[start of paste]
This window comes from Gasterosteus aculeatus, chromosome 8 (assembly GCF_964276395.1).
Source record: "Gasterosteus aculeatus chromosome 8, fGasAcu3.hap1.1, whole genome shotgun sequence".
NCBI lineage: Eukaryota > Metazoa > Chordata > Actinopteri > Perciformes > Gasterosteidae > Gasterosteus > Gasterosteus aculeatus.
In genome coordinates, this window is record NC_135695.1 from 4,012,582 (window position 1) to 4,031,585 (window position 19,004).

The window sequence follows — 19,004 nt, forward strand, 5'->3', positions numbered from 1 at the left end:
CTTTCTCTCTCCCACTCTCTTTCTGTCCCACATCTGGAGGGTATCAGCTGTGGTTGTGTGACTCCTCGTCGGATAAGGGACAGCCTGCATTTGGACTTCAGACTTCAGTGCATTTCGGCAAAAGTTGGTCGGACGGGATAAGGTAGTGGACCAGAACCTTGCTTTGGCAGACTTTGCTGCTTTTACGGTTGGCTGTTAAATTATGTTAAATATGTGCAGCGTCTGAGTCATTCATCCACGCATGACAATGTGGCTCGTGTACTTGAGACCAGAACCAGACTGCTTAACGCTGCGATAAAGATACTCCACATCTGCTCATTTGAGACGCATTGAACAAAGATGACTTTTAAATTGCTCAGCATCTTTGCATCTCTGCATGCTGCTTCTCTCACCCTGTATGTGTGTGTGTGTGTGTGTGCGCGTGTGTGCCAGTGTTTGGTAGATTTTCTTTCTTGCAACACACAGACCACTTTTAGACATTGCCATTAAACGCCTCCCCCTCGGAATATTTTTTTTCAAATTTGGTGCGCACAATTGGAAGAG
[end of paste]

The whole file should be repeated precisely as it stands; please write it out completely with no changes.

This window comes from Gasterosteus aculeatus, chromosome 8 (assembly GCF_964276395.1).
Source record: "Gasterosteus aculeatus chromosome 8, fGasAcu3.hap1.1, whole genome shotgun sequence".
NCBI lineage: Eukaryota > Metazoa > Chordata > Actinopteri > Perciformes > Gasterosteidae > Gasterosteus > Gasterosteus aculeatus.
In genome coordinates, this window is record NC_135695.1 from 4,012,582 (window position 1) to 4,031,585 (window position 19,004).

The window sequence follows — 19,004 nt, forward strand, 5'->3', positions numbered from 1 at the left end:
CTTTCTCTCTCCCACTCTCTTTCTGTCCCACATCTGGAGGGTATCAGCTGTGGTTGTGTGACTCCTCGTCGGATAAGGGACAGCCTGCATTTGGACTTCAGACTTCAGTGCATTTCGGCAAAAGTTGGTCGGACGGGATAAGGTAGTGGACCAGAACCTTGCTTTGGCAGACTTTGCTGCTTTTACGGTTGGCTGTTAAATTATGTTAAATATGTGCAGCGTCTGAGTCATTCATCCACGCATGACAATGTGGCTCGTGTACTTGAGACCAGAACCAGACTGCTTAACGCTGCGATAAAGATACTCCACATCTGCTCATTTGAGACGCATTGAACAAAGATGACTTTTAAATTGCTCAGCATCTTTGCATCTCTGCATGCTGCTTCTCTCACCCTGTATGTGTGTGTGTGTGTGTGTGCGCGTGTGTGCCAGTGTTTGGTAGATTTTCTTTCTTGCAACACACAGACCACTTTTAGACATTGCCATTAAACGCCTCCCCCTCGGAATATTTTTTTTCAAATTTGGTGCGCACAATTGGAAGAG